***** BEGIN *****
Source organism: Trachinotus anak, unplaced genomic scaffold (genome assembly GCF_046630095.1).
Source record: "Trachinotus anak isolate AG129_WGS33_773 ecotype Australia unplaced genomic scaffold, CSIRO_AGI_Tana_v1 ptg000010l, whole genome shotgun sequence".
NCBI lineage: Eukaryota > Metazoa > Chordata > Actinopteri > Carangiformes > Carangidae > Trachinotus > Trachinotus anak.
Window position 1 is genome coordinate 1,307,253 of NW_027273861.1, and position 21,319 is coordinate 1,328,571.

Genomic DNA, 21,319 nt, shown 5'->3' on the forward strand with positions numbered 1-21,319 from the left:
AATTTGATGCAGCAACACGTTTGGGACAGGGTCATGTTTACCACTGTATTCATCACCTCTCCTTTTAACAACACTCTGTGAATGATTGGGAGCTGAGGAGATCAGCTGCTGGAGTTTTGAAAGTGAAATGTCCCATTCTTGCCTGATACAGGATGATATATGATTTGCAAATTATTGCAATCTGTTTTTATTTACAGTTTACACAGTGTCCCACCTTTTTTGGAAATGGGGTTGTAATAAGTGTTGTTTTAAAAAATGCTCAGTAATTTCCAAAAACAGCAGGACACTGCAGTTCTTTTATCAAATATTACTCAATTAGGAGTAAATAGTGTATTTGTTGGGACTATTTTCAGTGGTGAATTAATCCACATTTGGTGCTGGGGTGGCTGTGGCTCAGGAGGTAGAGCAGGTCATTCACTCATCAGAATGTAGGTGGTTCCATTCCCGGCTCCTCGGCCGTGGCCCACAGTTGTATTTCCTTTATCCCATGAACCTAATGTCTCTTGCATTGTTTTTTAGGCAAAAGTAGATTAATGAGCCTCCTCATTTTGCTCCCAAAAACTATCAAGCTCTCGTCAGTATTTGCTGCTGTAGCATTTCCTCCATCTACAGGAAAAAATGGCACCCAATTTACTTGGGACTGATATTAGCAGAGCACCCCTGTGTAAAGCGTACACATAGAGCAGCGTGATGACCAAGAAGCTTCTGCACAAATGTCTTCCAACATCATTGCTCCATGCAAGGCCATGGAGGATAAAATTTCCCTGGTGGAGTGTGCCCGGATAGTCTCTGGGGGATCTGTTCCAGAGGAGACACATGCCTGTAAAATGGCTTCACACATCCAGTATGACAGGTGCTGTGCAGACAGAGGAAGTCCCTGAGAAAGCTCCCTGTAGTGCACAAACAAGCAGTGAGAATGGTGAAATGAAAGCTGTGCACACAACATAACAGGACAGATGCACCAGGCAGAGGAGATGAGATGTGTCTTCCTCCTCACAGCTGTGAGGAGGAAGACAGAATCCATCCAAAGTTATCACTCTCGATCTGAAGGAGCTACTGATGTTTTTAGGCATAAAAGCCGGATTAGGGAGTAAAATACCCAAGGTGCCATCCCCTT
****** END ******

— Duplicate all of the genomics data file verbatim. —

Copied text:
Source organism: Trachinotus anak, unplaced genomic scaffold (genome assembly GCF_046630095.1).
Source record: "Trachinotus anak isolate AG129_WGS33_773 ecotype Australia unplaced genomic scaffold, CSIRO_AGI_Tana_v1 ptg000010l, whole genome shotgun sequence".
NCBI lineage: Eukaryota > Metazoa > Chordata > Actinopteri > Carangiformes > Carangidae > Trachinotus > Trachinotus anak.
Window position 1 is genome coordinate 1,307,253 of NW_027273861.1, and position 21,319 is coordinate 1,328,571.

Genomic DNA, 21,319 nt, shown 5'->3' on the forward strand with positions numbered 1-21,319 from the left:
AATTTGATGCAGCAACACGTTTGGGACAGGGTCATGTTTACCACTGTATTCATCACCTCTCCTTTTAACAACACTCTGTGAATGATTGGGAGCTGAGGAGATCAGCTGCTGGAGTTTTGAAAGTGAAATGTCCCATTCTTGCCTGATACAGGATGATATATGATTTGCAAATTATTGCAATCTGTTTTTATTTACAGTTTACACAGTGTCCCACCTTTTTTGGAAATGGGGTTGTAATAAGTGTTGTTTTAAAAAATGCTCAGTAATTTCCAAAAACAGCAGGACACTGCAGTTCTTTTATCAAATATTACTCAATTAGGAGTAAATAGTGTATTTGTTGGGACTATTTTCAGTGGTGAATTAATCCACATTTGGTGCTGGGGTGGCTGTGGCTCAGGAGGTAGAGCAGGTCATTCACTCATCAGAATGTAGGTGGTTCCATTCCCGGCTCCTCGGCCGTGGCCCACAGTTGTATTTCCTTTATCCCATGAACCTAATGTCTCTTGCATTGTTTTTTAGGCAAAAGTAGATTAATGAGCCTCCTCATTTTGCTCCCAAAAACTATCAAGCTCTCGTCAGTATTTGCTGCTGTAGCATTTCCTCCATCTACAGGAAAAAATGGCACCCAATTTACTTGGGACTGATATTAGCAGAGCACCCCTGTGTAAAGCGTACACATAGAGCAGCGTGATGACCAAGAAGCTTCTGCACAAATGTCTTCCAACATCATTGCTCCATGCAAGGCCATGGAGGATAAAATTTCCCTGGTGGAGTGTGCCCGGATAGTCTCTGGGGGATCTGTTCCAGAGGAGACACATGCCTGTAAAATGGCTTCACACATCCAGTATGACAGGTGCTGTGCAGACAGAGGAAGTCCCTGAGAAAGCTCCCTGTAGTGCACAAACAAGCAGTGAGAATGGTGAAATGAAAGCTGTGCACACAACATAACAGGACAGATGCACCAGGCAGAGGAGATGAGATGTGTCTTCCTCCTCACAGCTGTGAGGAGGAAGACAGAATCCATCCAAAGTTATCACTCTCGATCTGAAGGAGCTACTGATGTTTTTAGGCATAAAAGCCGGATTAGGGAGTAAAATACCCAAGGTGCCATCCCCTT